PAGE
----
Mortgage Rates Eke Out Minor Improvements After Late-Day Reversal

Mortgage
rates
 were essentially unchanged Today.  On average, rates were slightly higher to begin the day, but an afternoon reversal in bond markets was sufficiently strong to prompt many lenders to release positively revised rate sheets.  That tipped the scales back toward a slight improvement on the day with Best-Execution for 30yr Fixed, Conventional loans continuing to hold in the 3.375% to 3.5% range.  

(Read More:What is A Best-Execution Mortgage Rate?)

With respect to rate sheet offerings from lender to lender, there are a few notable outliers at the moment.  Year-end/New-year pricing strategies as well as lenders’ responses to last week’s volatility have made for a higher-than-normal degree of stratification.  Some lenders are “business as usual,” adjusting rate sheets in the same proportion to market movements as they were in November/December.  Other lenders progressively became more conservative and continue to lag the rest of the pack when markets are improving and to raise rates quicker when markets are deteriorating.

Loan Originator Perspectives

Rates remain LOW— please take advantage while you are able. Get your loan in process even if you are not locked. This will give you the most advantageous position to lock at a desired rate!!” –Bob Van Gilder, Finance One Mortgage

After a disappointing start to the day, MBS have managed a nice rally to move back into positive territory. The benchmark 10 year is also flirting with the 1.87 level. Closing below that would be a good sign but has been unable to hold that for the past few days…strong resistance. I rarely like locking on a Friday and that holds true today especially when you consider the late day rally we are having. If your lender comes out with a strong reprice better, you may want to consider locking if you are closing in the short term, but i favor floating everything over the weekend.” –Victor Burek, Open Mortgage.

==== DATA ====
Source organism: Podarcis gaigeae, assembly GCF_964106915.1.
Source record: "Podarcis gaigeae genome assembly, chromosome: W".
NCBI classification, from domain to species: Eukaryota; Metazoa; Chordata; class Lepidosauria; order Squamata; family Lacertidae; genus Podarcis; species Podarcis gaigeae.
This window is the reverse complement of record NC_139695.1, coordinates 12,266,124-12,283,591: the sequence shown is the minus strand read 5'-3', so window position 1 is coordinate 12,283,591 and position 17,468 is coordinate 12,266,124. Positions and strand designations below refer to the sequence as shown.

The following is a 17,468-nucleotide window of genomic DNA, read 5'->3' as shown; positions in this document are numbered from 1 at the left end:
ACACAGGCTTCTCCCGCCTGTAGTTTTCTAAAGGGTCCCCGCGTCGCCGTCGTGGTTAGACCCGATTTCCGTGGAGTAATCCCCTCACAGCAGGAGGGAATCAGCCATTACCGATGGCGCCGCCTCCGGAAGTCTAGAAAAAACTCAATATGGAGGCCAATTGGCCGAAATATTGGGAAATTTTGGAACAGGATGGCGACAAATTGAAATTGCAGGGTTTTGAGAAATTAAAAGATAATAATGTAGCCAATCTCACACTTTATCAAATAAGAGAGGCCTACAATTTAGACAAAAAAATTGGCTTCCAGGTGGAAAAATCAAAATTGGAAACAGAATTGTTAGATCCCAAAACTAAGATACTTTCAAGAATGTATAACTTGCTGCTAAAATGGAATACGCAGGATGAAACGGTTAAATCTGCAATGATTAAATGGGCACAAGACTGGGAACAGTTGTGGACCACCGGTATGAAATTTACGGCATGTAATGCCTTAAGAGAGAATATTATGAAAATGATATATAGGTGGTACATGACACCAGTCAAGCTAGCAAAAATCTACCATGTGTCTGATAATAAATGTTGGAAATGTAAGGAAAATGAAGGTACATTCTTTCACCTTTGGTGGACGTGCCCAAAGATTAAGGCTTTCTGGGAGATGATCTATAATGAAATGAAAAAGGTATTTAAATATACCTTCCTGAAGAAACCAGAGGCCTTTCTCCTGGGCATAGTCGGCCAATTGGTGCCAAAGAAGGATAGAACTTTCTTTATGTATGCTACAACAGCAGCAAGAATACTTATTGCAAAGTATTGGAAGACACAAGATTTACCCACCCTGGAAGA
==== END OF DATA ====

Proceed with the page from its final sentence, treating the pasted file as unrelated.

“Market searching for direction is a scary thing sometimes. The day started ugly, but has improved afternoon. Some reprices for the better rolled in so maybe we end the week on a positive note. Wait until Monday to lock.” –Mike Owens, Partner with HorizonFinancial, Inc.

We’ve settled into a new trading range, .125 to .25% higher in conforming rates than December lows. Good news is that FHA’s and VA’s are hanging in there at 3.25% in most cases. As we mentioned yesterday, just because rates are reasonably stable is no reason to assume they’ll stay that way. Fed members have been mentioning the dreaded “I” word recently (as in Inflation), and it doesn’t take much of that to roil the bond markets under the best of circumstances! ” –Ted Rood, Senior Originator, Wintrust Mortgage.

Rates held near record lows to end 2012, then rose .125% to start 2013 (after some tiny progress on U.S. fiscal policy and concern over waning Fed support of MBS markets as this year progresses), and we end this week at those slightly higher levels. It’s unlikely rates will spike in the next 1-2 weeks, but upside rate risk outweighs a rate drop for now. Rate shoppers should act accordingly. ” –Julian Hebron, Branch Manager, RPM Mortgage.

Today’s Best-Execution Rates

  • 30YR FIXED – 3.375 – 3.5%
  • FHA/VA – 3.25% (varies more between lenders than conventional 30yr
    Fixed)
  • 15 YEAR FIXED –  2.875% – 2.75%
  • 5 YEAR ARMS –  2.625-3.25% depending on the lender

Ongoing Lock/Float Considerations

  • Rates have risen moderately from their all-time lows, making for relatively increased reward for floating at the expense of greater risks of loss.
  • Rates could easily move higher or lower, and unscheduled, unexpected events can ultimately have the most say in the direction.
  • Near term risks in 2013 include the upcoming debt-ceiling debate in Washington as well as the Fed’s policy outlook regarding securities purchases.
  • (As always, please keep in mind that our talk of Best-Execution
    always pertains to a completely ideal scenario.  There can be all
    sorts of reasons that your quoted rate would not be the same as our
    average rates, and in those cases, assuming you’re following along on a
    day to day basis, simply use the Best-Ex levels we quote as a baseline to
    track potential movement in your quoted rate).

Article source: http://www.mortgagenewsdaily.com/consumer_rates/291083.aspx

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